12. 12. Data Distributions <ul><li>Described by their kurtosis (variability) and skew (extremes) </li></ul>Non-normal (skewed): extreme values with steep slopes Normal : bell shaped curve with gradual slopes
  13. 13. Variables <ul><li>Dependent: the variable being measured, studied, and predicted. </li></ul><ul><li>Independent : variables that can be manipulated or theorized to be predictors of the dependent variable. </li></ul><ul><li>Extraneous : variables other than the independent variables that can influence the dependent variable. </li></ul>
  14. 14. Data analysis <ul><ul><li>Descriptive statistics </li></ul></ul><ul><ul><ul><li>Mean, Median, Mode </li></ul></ul></ul><ul><ul><ul><li>Standard Deviation </li></ul></ul></ul><ul><ul><li>Correlational statistics </li></ul></ul><ul><ul><ul><li>Correlation </li></ul></ul></ul><ul><ul><li>Inferential statistics </li></ul></ul><ul><ul><ul><li>Chi-square </li></ul></ul></ul><ul><ul><ul><li>Regression </li></ul></ul></ul><ul><ul><ul><li>ANOVA </li></ul></ul></ul>
  15. 15. Review: Research Design <ul><li>Research Question </li></ul><ul><ul><ul><li>What will the study answer? </li></ul></ul></ul><ul><li>Hypotheses </li></ul><ul><ul><ul><li>What do you think the results will be? </li></ul></ul></ul><ul><li>Data definitions </li></ul><ul><ul><ul><li>What scales are the variables, what is the distribution, and what are the dependent, independent & extraneous variables? </li></ul></ul></ul><ul><li>Data collection </li></ul><ul><ul><ul><li>What is the best method for collecting the variables of interest? </li></ul></ul></ul><ul><li>Data analysis </li></ul><ul><ul><ul><li>What are the proper statistical tests to use on the data? </li></ul></ul></ul><ul><li>Conclusions </li></ul><ul><ul><ul><li>What does the data show us or indicate? </li></ul></ul></ul>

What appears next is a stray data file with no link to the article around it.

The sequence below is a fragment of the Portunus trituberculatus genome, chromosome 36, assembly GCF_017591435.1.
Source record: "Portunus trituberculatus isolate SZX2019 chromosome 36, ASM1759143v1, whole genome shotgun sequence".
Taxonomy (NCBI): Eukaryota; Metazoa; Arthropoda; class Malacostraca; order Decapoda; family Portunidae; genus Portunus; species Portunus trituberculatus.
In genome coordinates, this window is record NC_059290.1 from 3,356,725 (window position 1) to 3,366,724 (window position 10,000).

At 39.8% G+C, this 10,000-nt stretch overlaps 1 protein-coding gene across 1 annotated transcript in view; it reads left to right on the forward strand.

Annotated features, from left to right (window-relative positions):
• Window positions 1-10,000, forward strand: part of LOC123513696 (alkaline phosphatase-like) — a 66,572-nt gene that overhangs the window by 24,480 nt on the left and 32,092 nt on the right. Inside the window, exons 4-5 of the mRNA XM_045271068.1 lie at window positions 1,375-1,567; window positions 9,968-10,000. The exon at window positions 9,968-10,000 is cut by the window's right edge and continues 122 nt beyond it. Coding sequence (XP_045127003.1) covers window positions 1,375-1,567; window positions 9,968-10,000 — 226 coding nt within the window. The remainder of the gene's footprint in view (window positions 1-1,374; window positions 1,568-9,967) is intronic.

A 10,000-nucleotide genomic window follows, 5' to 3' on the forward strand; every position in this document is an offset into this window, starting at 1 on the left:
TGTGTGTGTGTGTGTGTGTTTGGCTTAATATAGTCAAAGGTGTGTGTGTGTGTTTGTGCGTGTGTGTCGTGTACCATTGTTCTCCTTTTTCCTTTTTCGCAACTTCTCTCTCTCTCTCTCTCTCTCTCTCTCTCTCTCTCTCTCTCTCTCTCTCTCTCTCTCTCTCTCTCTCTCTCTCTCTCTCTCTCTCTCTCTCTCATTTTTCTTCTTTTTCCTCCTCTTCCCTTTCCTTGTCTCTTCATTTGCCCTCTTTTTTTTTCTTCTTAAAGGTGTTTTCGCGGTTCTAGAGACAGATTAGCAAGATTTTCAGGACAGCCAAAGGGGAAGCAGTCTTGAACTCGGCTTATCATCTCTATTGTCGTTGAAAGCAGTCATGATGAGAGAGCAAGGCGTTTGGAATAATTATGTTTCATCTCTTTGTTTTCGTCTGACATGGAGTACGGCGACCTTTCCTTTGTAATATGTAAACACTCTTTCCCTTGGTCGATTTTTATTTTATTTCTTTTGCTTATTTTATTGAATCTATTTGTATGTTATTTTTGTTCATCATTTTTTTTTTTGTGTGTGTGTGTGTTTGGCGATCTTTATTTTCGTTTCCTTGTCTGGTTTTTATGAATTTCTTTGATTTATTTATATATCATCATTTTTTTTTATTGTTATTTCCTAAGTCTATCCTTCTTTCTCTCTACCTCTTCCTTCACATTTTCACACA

16. 16. Case Studies <ul><li>Citation Analysis </li></ul><ul><ul><li>Antelman, K (2004) “Do Open-Access Articles Have a Greater Research Impact?” College & Research Libraries News 65(5):pp. 372-382 </li></ul></ul><ul><li>Usage Analysis </li></ul><ul><ul><li>Blecic, DD (1999) “Measurements of journal use: an analysis of the correlations between three methods.” Bull Med Libr Assoc 87(1): 20-25. </li></ul></ul><ul><li>Service Analysis </li></ul><ul><ul><li>Nichols, J; Shaffer, B; Shockey, K. (2003). “Changing the Face of Instruction: Is Online or In-class More Effective?” College & Research Libraries , 64:5: 378-389. </li></ul></ul>
  17. 17. “ Changing the Face of Instruction…” Is an online tutorial as effective in teaching library instruction as a classroom setting? H3. Students will report as much or more satisfaction with online instruction as students taking traditional instruction. Research Question Hypotheses H1. Students will have higher scores in information literacy tests after library instruction. H2. Students will have the same or higher scores in info-lit tests after taking online tutorials as students taking traditional instruction.
  18. 18. “ Changing the Face of Instruction…” Variables: Test scores & survey results Data Collection: Pretest/Posttest & Survey Variables & Data Collection Statistical Tests Conclusions Accept H1: Instruction improves literacy. Desc Stats incl. mean, standard deviation, standard error, T-tests (1 & 2 tailed) Accept H3 alternative hypothesis – Student satisfaction is equal with both methods. Accept H2 alternative hypothesis – Online has no significant difference from traditional.
  19. 19. Discussion <ul><li>Questions about developing Research Questions? About Data Definitions, Data Collection, or Data Analysis? </li></ul><ul><li>What Research Questions need to be answered at the College Library? </li></ul><ul><li>Which of these can be analyzed using statistical methods? </li></ul>
  20. 20. My favorite statistic Baseball is 90% mental – the other half is physical.